The Weekend Australian - Review - - Visual Arts - Bron­wyn Wat­son Ma­te­ri­als: wo­ven sedge Di­men­sions: 152cm x 39cm x 8cm and 235cm x 44cm x 8cm

Yvonne Kool­ma­trie, Eel traps (2008). Col­lec­tion Sam­stag Mu­seum of Art, Univer­sity of South Aus­tralia. On dis­play, Jef­frey Smart Build­ing en­trance, UniSA, City West Cam­pus, Ade­laide.

Yvonne Kool­ma­trie, who has spent much of her life liv­ing along­side the banks of the Mur­ray River, be­came in­ter­na­tion­ally renowned in 1997 when she was se­lected, along with Emily Kame Kng­war­r­eye and Judy Wat­son, to rep­re­sent Aus­tralia at the Venice Bi­en­nale.

For more than 30 years she has been re­viv­ing tra­di­tional fi­bre weav­ing tech­niques to cre­ate evoca­tive eel traps, burial bas­kets and yabby traps, as well as ob­jects such as a hot-air bal­loon and a bi­plane. She is con­sid­ered the “in­dis­putable queen of Ngar­rind­jeri weav­ing”.

Kool­ma­trie is per­haps best known for her fun­nel-like eel traps, which are based on the func­tional de­vice her an­ces­tors used to catch the slimy, rather dan­ger­ous, elongated fish that many con­sider a del­i­cacy. For her weav­ing ma­te­ri­als she uses sedge grass, a cul­tur­ally sig­nif­i­cant plant for the Ngar­rind­jeri peo­ple that grows along the Mur­ray River. She was first in­tro­duced to the art of weav­ing in 1982 at a one-day work­shop held by Dorothy (Aun­tie Dor­rie) Kartiny­eri.

“Weav­ing is linked to the river and its health,” Kool­ma­trie has said. “When the river suf­fers, the sedge grass is harder to find; when it flour­ishes, so do the rushes. Weav­ing is vi­tal to Ngar­rind­jeri cul­ture, it sus­tains us.”

Two of Kool­ma­trie’s eel traps are in the col­lec­tion of the Sam­stag Mu­seum of Art at the Univer­sity of South Aus­tralia. When I visit Ade­laide, the mu­seum’s direc­tor, Erica Green, shows me the works, which are on dis­play to the public in the univer­sity’s Jef­frey Smart Build­ing.

Green says when she first ap­proached the artist in 2008 to un­der­take a com­mis­sion, Kool­ma­trie was ini­tially cau­tious.

“She ad­vised me that the process would be ex­ten­sive, in­volv­ing con­sid­er­able com­plex­ity and time to pro­cure the nec­es­sary sedge grasses along the Mur­ray in Ngar­rind­jeri coun­try, and in such a way that al­lowed for re­gen­er­a­tion,” Green says.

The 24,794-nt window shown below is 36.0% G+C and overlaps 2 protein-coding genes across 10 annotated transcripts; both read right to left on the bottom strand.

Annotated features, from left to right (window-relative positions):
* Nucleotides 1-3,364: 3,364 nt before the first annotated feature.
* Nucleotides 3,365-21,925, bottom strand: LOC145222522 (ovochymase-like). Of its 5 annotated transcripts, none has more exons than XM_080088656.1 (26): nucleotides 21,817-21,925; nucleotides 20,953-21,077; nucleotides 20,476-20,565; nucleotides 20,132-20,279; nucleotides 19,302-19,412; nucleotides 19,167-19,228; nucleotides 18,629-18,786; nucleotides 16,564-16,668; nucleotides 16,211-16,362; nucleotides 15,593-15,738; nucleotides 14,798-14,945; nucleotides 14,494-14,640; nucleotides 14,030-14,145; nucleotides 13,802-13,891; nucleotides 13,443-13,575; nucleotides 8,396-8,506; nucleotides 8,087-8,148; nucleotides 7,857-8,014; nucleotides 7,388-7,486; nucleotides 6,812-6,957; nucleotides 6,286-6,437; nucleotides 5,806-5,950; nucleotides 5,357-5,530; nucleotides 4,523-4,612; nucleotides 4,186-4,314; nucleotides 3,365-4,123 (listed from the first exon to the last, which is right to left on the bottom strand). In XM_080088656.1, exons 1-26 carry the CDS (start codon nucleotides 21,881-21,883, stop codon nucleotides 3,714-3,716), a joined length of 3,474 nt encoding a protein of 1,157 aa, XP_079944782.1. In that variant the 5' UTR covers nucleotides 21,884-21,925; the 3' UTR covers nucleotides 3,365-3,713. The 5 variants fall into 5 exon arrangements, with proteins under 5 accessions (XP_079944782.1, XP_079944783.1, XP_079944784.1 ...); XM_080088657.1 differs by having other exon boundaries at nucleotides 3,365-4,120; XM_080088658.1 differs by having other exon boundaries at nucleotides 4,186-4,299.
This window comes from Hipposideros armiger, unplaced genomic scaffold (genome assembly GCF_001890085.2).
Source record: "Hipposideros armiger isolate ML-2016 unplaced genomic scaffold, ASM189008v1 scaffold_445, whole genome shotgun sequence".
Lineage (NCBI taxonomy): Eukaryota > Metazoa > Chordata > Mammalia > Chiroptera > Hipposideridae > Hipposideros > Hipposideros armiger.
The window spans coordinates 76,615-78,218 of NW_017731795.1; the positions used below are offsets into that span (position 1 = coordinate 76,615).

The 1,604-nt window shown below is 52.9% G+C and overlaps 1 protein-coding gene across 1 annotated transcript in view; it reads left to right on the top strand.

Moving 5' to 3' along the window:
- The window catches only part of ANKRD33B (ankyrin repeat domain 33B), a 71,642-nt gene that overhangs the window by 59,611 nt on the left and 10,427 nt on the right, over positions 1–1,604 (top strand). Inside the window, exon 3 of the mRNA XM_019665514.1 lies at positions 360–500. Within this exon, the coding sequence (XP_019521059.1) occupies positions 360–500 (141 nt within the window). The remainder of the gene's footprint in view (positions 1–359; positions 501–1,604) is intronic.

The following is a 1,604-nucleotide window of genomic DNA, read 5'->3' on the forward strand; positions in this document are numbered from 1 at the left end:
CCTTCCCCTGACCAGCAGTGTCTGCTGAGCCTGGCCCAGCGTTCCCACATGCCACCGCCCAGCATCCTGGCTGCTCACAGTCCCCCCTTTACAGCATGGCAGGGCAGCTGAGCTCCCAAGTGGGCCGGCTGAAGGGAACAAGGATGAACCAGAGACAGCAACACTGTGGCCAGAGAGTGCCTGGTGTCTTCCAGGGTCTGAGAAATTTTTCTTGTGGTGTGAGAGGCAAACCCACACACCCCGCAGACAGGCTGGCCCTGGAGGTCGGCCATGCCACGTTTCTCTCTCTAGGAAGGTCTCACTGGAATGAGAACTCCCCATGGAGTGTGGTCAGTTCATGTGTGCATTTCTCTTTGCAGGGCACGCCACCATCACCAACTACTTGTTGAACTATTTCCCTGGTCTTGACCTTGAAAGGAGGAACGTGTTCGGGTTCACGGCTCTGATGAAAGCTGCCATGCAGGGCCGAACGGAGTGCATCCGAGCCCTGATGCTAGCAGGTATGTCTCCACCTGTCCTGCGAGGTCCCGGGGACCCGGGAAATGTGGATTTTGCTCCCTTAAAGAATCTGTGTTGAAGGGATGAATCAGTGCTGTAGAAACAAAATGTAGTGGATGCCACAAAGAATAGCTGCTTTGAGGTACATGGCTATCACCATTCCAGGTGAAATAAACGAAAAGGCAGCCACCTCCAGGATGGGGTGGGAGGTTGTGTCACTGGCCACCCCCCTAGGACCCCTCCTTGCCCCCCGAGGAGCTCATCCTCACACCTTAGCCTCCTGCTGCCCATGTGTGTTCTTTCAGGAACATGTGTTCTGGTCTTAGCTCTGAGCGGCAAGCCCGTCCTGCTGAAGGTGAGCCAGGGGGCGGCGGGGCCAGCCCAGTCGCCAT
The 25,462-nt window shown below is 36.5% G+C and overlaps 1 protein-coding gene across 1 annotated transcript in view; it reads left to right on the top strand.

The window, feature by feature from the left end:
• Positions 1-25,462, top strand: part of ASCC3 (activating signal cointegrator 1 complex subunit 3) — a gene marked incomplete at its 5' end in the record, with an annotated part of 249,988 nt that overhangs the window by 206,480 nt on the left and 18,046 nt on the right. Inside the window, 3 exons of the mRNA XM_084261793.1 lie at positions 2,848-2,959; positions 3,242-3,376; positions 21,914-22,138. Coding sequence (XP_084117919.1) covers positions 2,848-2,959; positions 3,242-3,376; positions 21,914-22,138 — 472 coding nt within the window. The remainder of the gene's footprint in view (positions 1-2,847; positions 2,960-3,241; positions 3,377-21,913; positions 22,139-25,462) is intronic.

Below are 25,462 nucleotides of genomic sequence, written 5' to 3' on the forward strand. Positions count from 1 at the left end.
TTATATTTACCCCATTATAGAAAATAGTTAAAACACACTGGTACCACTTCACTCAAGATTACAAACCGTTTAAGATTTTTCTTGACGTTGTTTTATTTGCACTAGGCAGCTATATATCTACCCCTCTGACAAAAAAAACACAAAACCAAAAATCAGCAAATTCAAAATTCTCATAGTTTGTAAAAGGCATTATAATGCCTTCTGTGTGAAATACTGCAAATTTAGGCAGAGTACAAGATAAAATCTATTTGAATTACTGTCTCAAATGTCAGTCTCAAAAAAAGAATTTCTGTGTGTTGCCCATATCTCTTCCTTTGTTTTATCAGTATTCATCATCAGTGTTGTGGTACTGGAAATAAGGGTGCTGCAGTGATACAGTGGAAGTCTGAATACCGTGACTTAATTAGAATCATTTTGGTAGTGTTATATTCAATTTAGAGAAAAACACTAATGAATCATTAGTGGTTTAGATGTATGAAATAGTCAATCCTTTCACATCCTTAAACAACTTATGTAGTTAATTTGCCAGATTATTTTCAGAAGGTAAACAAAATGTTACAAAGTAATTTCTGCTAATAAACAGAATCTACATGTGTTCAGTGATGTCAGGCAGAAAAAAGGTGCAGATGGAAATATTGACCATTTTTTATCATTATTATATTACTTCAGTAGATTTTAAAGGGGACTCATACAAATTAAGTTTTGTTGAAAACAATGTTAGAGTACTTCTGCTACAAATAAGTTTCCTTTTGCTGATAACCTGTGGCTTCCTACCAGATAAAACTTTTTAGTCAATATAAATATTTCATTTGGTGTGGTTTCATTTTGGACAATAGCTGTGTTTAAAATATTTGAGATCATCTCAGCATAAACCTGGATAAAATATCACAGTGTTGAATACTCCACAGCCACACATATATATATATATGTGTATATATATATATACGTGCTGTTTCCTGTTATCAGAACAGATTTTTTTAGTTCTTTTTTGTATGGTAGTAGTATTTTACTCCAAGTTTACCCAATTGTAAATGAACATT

“Once she’d made her de­ci­sion to pro­ceed, it was as much the gath­er­ing and treat­ment of her ma­te­ri­als, and the spirit of that process, that un­der­wrote the mean­ing in the work.

“The end re­sult was ex­tra­or­di­nary. While Yvonne’s eel traps de­rive from their orig­i­nal tra­di­tional pur­pose — and the clever Indige­nous ma­chin­ery for procur­ing food — she has evolved a lovely aes­thetic sen­si­bil­ity that el­e­vates and trans­forms her ob­jects in such a way that they be­come high art.”

Green says Kool­ma­trie’s “two huge and won­der­ful eel traps are prob­a­bly the most al­lur­ing and beau­ti­ful works in the Univer­sity of South Aus­tralia art col­lec­tion. Per­haps sen­sa­tional would be a bet­ter word.

“I loved work­ing with Yvonne, a mod­est, pur­pose­ful and kindly artist, and I’m proud that Sam­stag com­mis­sioned her. When dis­played sideby-side at the Sam­stag Mu­seum in 2009, il­lu­mi­nated dra­mat­i­cally with sub­tle light­ing, the two eel traps spoke pow­er­fully of skill, an­cient com­mu­nal voices, and of ex­cep­tional lives lived ful­fill­ingly in na­ture.”

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